Daniel: The “I” that you are referring to is the jiva. This “I” will always be in need of something; it’s nothing but a bundle of needs. Security and support only applies to the jiva.
The self needs nothing, because it is already everything. Security and support is naturally brought to fruition by the understanding that “I am already the always-full self.”
To say I change back and forth from a “world channel” to a “self channel” means that one’s knowledge is not yet firm and remains indirect.
When the mind is firm in the self as the self, there is no switching of any channels, but simply the vision of non-duality that remains. Freedom is when one’s attention is firmly fixed onto its actionless nature as satya, and the world of objects (mithya) are chopped off with the axe of discrimination.
The nature of a channel is to change. You, awareness, do not change.
Jack: This changing of channels is called dispassion. This reduction of dependence on the world is born out of discrimination.
Daniel: The changing of channels is called indirect and incomplete knowledge. But if it helps further develop dispassion and discrimination whilst the mind gets qualified, then great.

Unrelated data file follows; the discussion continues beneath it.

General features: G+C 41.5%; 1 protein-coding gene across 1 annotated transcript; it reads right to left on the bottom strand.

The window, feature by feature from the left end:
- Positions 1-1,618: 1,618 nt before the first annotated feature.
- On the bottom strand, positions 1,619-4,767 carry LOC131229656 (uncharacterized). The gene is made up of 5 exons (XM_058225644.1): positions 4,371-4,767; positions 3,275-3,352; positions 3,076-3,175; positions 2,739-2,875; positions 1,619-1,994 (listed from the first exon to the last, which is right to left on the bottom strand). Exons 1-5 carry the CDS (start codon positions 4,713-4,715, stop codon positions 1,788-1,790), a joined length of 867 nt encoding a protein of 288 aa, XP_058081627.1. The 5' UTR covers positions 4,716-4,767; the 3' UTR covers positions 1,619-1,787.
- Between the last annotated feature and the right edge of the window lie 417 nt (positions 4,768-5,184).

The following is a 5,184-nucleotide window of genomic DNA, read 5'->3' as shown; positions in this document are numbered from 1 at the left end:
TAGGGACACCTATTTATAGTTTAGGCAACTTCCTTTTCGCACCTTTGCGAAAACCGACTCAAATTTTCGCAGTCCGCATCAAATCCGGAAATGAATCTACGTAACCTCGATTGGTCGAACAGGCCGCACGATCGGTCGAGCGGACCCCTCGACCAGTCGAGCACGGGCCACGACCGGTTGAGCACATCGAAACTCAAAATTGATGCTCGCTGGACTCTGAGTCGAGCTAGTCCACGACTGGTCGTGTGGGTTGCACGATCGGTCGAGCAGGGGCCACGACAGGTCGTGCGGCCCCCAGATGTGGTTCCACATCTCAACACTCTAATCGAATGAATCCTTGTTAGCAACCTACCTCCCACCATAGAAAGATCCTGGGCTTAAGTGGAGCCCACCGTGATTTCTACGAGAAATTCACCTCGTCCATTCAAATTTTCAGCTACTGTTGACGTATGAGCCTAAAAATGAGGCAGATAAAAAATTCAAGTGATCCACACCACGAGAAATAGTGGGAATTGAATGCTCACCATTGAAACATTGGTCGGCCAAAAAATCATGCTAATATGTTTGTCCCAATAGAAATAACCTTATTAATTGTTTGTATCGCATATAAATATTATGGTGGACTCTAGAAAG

Jack: This understanding will enable us to set our priorities right and recognize the place that these things enjoy in our lives. At present, we make unreasonable demands of life, ourselves and others.
Daniel: Yes, a mind driven by ignorance is one of unreasonable demands. It has no choice.
Jack: However, what we are seeking is the limitless and we expect the limited things of the world to give us that.
Daniel: Yes, you seek what you already are: limitless awareness. It’s good that you are clear that the world cannot give you what you already are/have.
Jack: As we take control of the reins of the mind, this affects our world view. Such love and compassion start to shine through.
Jack: Many thanks for this. The channel-switching analogy, I think, has finally struck a chord. It seems a good interim measure in assimilating the self. As you know, I have been pretty hardwired to the jiva. With reading your article (on eating cake, etc.) in addition to the channel analogy, things are finally sinking in.
A big issue has been expecting to have to ditch the jiva, à la the Neos. But given that the jiva remains and we just accept things as prasad with dispassion and non-attachment…
Daniel: Nothing wrong with a good interim measure, Jack.
No need to ditch anything, apart from false ideas. The mere application of self-knowledge to a qualified mind does the work. It naturally ditches (negates) what needs to be ditched (i.e. ignorance/limiting thoughts).
The jiva remains but now acquires a secondary identity and no longer has such a grip. Instead, seeing through the jiva, you see the jiva appearing to you, awareness. The jiva is negated as just another object.
Yes, accepting all things as prasad with dispassion and non-attachment is the foundation of all spiritual sadhanas.
Jack: Firm in the knowledge of the self turns things around.
Daniel: Firm in the knowledge as the self turns things around.
Jack: Just carry on as normal, as per usual, but with love.
Daniel: Yes, chop wood and carry water with love.
Jack: Daniel, many thanks.
Daniel: Cool, Jack. Take it easy.